www.concentrationcamptours.com

    www.concentrationcampmoney.com


    "maka akaŋl oyate maŋi pi ki le, tuweŋi wíyópeya oki hi sni"

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    11-13) Sauna - the hair shaving room, sorting room where "Canada" Kommando worked and cleaning facility for clothing.

    14-15) Beyond the infirmary camp (BIIf), the sewage treatment sector.
    Click to enlarge the picture Click to enlarge the picture BIRK.SAUN.HAAR.jpg   BIRK-SAUN.NOV2013.jpg  

    BIRK.SAUN.CLOTH.NOV2013.jpg   BIRK-SEW.jpg  

    BIRK-SEW (3).jpg  
    Experienced guide and published author leading detailed study trips to the former KZ sites of Nazi Germany. Contact for further details.

    www.concentrationcamptours.com

    www.concentrationcampmoney.com


    "maka akaŋl oyate maŋi pi ki le, tuweŋi wíyópeya oki hi sni"

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    Good photos friend.

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    The Crematorium Complex. (note: the term was used to define the entire facility, including the undressing room, gas chamber and crematoria apparatus).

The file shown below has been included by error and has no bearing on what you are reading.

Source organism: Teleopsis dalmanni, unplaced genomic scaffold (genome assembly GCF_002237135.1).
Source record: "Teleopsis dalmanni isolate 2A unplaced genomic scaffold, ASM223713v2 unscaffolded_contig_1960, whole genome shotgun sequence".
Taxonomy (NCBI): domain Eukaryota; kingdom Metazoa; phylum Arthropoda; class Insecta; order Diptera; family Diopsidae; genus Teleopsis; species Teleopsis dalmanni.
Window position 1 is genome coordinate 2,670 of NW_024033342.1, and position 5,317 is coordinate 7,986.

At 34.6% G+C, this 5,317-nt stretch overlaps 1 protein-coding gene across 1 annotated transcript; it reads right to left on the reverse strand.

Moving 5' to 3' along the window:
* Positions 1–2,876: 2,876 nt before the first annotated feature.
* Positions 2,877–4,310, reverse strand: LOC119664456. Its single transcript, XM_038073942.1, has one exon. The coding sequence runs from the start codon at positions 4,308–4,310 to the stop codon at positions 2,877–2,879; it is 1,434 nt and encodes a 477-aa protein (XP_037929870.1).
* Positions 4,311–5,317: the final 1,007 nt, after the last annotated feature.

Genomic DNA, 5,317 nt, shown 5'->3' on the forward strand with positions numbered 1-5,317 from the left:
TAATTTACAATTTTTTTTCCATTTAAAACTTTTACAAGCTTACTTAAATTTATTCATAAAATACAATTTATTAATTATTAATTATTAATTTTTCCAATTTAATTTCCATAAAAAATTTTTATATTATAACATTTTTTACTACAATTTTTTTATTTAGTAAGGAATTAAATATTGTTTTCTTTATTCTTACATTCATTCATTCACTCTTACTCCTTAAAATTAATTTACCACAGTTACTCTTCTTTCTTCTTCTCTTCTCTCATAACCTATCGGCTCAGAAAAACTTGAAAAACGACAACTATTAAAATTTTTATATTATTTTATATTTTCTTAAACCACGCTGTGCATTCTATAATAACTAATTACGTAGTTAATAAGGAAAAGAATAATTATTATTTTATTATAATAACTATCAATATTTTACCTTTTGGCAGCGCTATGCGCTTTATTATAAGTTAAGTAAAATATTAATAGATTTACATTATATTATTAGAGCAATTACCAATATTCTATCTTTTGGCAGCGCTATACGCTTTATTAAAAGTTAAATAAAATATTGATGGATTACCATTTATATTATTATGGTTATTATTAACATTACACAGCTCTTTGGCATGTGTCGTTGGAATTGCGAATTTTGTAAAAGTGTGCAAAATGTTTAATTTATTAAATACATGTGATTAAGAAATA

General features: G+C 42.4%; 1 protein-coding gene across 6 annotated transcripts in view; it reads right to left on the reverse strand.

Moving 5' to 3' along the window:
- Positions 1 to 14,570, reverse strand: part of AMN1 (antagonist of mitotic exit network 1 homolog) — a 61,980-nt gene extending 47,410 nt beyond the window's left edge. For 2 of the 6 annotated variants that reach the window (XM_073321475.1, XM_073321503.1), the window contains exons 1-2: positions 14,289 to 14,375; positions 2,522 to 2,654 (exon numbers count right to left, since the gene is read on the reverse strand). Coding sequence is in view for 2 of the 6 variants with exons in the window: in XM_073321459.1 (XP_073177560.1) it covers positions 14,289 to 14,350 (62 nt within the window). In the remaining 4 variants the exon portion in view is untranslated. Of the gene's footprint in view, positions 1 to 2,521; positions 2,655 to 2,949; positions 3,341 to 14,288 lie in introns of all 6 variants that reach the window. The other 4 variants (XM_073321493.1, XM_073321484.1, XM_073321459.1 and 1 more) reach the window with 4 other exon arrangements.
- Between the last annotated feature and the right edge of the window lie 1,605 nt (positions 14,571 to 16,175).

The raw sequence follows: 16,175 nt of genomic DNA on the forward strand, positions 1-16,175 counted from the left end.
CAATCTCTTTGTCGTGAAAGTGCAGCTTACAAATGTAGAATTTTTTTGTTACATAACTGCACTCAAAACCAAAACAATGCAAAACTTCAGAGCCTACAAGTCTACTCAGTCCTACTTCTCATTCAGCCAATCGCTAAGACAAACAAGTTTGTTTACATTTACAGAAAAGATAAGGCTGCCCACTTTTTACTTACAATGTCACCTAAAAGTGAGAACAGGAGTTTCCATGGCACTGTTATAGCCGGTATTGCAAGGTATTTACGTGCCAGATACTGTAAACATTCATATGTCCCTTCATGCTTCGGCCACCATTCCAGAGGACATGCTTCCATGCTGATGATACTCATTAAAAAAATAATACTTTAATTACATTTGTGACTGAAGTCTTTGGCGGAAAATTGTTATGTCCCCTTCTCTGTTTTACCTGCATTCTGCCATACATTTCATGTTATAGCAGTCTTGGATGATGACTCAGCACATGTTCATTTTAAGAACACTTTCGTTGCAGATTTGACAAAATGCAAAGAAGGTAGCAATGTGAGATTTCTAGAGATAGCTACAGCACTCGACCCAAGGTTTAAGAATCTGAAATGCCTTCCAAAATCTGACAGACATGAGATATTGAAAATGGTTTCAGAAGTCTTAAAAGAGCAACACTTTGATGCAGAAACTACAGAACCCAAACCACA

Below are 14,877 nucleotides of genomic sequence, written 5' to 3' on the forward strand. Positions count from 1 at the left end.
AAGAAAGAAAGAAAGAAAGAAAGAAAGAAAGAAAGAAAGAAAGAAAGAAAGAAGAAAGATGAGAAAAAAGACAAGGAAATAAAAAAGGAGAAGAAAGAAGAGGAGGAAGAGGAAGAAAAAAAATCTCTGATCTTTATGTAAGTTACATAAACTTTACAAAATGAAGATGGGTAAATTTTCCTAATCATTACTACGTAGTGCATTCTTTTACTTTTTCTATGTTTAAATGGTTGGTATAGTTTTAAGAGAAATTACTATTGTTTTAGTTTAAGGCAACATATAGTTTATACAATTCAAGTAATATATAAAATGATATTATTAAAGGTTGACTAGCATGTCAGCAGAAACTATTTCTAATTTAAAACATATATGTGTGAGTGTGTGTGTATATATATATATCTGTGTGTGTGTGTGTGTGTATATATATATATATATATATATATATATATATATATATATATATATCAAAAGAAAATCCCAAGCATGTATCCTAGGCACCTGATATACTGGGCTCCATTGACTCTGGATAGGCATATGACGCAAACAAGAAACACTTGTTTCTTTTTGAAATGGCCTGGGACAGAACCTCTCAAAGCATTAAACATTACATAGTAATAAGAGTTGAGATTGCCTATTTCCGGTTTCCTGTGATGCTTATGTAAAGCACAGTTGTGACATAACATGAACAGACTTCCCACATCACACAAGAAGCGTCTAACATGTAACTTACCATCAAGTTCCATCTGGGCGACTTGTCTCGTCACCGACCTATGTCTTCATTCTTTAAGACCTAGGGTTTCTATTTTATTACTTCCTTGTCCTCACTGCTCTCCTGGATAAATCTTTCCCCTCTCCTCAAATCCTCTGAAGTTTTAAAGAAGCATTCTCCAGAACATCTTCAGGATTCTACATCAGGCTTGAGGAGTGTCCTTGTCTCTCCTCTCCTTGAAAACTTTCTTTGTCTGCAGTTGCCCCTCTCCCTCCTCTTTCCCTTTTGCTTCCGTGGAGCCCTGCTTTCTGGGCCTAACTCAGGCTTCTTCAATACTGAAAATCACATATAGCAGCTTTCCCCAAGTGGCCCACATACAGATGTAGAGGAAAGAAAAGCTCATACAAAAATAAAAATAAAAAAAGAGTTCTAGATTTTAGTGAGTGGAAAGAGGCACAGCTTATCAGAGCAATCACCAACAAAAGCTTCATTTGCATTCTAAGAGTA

16) Krematorium-II. Entrance and view of the underground undressing chamber. The steel frame visible in the foreground is a recent addition to prevent people from venturing inside. To the rear, the ruins of the gas chamber are partially visible on the right hand side. Remains of the crematoria in front of the trees.

    17) Krematorium-III, Gaskammer. The ruins of the underground gas chamber are all that remains of Crematoria III's killing facility. Numbers II and III crematoria were the largest of the gas chambers at the Auschwitz camps, operating with five furnaces - each with three retorts, giving a total of 30 ovens within K-II and K-III.

    18) Krematorium-IV. Site of the famous Sonderkommando revolt of October 1944. This contemporary view shows the ruins of the facility. Note the crematorium sector gateway and Sauna building in the background.

    19) Image taken alongside one of the vast pits used for burning corpses out in the open. To the left, the ruins of Crematorium V.

    20) Located between Crematorium-II and Crematorium-III, the modern memorial area.
    Click to enlarge the picture Click to enlarge the picture BIRK-KII.UNDRES.jpg   BIRK-CREMIII-GASKAM.jpg  

    BIRK-K.IV-CREM.jpg   BIRK-KV-MASS.PIT.jpg  

    AUSCH.II-BIRK.MEM.jpg  
    Experienced guide and published author leading detailed study trips to the former KZ sites of Nazi Germany. Contact for further details.